May 18, 2024
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Christina Nowak MD New Chapter Production Ltd
The state of virtual production (VP) is currently under scrutiny, with BECTU’s claim that 68% of people in production are out of work casting a shadow over the industry. This significant figure raises concerns, especially for niche roles and VP studios, which may face even greater challenges unless they pivot to commercial work. The halt or postponement of independent studio builds exacerbates the situation, dimming the prospects of the anticipated boom in studio expansion.
Adding to the complexity are the downturn in subscriptions to streaming services and the projected decrease in TV advertising revenue. VP stands to benefit in serving these sectors, yet the prevailing conditions create a perfect storm scenario. Many capital equipment purchases may not be fully paid off, leading to financial strain and the possibility of steep pricing or intense negotiations to stay afloat.
The debate surrounding Synthetic Organic Rendering Algorithm (SORA) poses another existential threat to VP studios and creatives. While the potential impact is undeniable, the regulatory landscape for AI, particularly regarding copyright, remains largely uncharted. Natural aversion to the idea of AI overtaking human creativity and the inevitable limitations and issues with SORA may deter widespread adoption. However, the caveat to AI lies in responsible usage and governance. If implemented correctly, AI can streamline workflows in various departments, including post-production and VFX, which have long required automated processes.
From asset stitching to metadata collection on VP sets, AI can simplify tasks for department heads, making virtual production more accessible, efficient, and viable. As the technology matures, its potential to ease the complexities of virtual production becomes increasingly apparent, offering hope for a smoother and more lucrative industry landscape.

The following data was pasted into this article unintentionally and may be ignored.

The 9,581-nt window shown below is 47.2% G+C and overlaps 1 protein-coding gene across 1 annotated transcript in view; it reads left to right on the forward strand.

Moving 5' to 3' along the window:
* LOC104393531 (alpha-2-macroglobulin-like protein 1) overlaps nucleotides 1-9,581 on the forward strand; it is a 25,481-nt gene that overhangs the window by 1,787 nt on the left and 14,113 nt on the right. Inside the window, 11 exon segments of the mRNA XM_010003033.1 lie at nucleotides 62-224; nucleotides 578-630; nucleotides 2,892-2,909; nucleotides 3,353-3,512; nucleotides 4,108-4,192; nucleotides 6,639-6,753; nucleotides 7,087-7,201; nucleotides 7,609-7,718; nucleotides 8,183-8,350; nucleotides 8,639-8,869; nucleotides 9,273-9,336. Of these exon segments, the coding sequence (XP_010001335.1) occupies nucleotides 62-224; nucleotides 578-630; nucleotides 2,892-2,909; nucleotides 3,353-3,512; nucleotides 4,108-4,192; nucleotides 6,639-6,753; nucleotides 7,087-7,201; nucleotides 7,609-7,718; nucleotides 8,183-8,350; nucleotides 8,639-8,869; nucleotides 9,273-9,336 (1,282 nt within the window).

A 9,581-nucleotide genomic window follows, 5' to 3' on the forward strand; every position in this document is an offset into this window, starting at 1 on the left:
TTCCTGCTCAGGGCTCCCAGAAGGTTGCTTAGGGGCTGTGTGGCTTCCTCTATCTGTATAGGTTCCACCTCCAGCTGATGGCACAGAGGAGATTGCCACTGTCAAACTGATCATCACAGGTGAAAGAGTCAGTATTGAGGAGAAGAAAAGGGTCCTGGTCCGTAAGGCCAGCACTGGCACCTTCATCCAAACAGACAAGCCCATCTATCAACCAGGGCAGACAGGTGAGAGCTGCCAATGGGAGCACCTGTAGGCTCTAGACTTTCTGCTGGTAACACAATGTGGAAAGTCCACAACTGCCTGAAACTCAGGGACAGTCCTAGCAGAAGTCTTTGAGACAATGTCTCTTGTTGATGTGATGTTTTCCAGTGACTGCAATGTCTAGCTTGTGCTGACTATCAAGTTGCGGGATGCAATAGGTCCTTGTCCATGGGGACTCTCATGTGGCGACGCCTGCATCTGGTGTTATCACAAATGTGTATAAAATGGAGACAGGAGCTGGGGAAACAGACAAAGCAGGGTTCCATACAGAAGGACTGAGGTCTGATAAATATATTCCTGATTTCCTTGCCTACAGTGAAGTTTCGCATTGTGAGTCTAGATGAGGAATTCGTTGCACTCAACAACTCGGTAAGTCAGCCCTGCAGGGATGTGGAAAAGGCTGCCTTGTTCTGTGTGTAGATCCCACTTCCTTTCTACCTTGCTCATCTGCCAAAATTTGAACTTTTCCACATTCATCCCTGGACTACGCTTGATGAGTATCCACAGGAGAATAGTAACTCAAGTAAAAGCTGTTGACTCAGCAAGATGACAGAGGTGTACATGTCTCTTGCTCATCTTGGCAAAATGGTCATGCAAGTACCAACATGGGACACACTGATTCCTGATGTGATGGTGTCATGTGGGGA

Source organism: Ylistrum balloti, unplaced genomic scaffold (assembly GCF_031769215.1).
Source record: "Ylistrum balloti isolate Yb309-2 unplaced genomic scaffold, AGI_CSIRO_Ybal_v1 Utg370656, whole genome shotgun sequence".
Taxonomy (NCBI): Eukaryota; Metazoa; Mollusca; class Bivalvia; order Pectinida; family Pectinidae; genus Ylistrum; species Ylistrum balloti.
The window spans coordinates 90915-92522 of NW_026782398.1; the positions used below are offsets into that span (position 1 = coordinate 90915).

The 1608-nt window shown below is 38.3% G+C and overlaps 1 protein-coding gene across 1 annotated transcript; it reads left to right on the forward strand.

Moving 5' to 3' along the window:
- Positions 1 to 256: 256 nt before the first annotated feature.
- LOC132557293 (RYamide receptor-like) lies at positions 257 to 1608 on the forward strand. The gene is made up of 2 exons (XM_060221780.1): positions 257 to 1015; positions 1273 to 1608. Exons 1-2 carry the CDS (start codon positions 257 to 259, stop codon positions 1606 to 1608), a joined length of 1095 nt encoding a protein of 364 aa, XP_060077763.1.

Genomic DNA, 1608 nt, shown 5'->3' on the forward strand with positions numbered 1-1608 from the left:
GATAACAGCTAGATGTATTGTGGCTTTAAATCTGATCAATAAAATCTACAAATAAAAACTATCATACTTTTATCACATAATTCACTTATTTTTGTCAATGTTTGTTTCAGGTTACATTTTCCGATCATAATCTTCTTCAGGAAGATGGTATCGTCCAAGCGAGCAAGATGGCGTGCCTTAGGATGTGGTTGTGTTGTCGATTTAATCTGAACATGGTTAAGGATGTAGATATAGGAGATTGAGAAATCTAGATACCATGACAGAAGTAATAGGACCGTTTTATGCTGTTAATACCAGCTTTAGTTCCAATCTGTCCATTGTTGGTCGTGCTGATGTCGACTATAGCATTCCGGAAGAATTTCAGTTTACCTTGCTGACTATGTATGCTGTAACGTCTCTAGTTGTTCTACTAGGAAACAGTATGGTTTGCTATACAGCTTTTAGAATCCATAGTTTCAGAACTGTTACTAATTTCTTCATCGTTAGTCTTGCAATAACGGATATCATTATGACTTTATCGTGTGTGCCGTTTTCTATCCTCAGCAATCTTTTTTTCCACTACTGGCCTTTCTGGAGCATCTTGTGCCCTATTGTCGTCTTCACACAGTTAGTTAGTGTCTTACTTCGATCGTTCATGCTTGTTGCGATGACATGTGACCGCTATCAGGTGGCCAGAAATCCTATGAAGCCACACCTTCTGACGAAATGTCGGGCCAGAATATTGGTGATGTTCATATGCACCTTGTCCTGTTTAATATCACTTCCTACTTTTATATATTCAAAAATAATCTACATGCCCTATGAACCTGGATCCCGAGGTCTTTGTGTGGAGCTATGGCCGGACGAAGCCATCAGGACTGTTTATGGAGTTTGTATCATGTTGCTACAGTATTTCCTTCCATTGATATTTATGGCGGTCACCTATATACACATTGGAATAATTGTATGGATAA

Amidst these challenges, opportunities emerge. Government-funded initiatives and the UK’s VFX tax incentive offer glimmers of hope. The rise of indie filmmakers, spurred by the aftermath of industry strikes, signifies a shift towards self-reliance. However, the sustainability of such initiatives remains uncertain, especially if government support wanes due to misconceptions about the industry’s dynamics.
The lack of dedicated representation at the government level exacerbates the issue, leaving the industry vulnerable to fluctuating funding and policy shifts. As questions arise about the necessity of traditional employment models in the face of technological advancements, the industry must navigate a delicate balance between innovation and preservation.
Ultimately, amidst the uncertainty, one thing remains certain – change brings both challenges and opportunities. Adaptation and resilience are key as the virtual production landscape evolves. While the road ahead may be bumpy, it also holds the promise of transformation and growth, especially with the rise of lidar, object scanning, and photogrammetry implementation for use in VP, making it more versatile and potentially creating new revenue streams for the industry.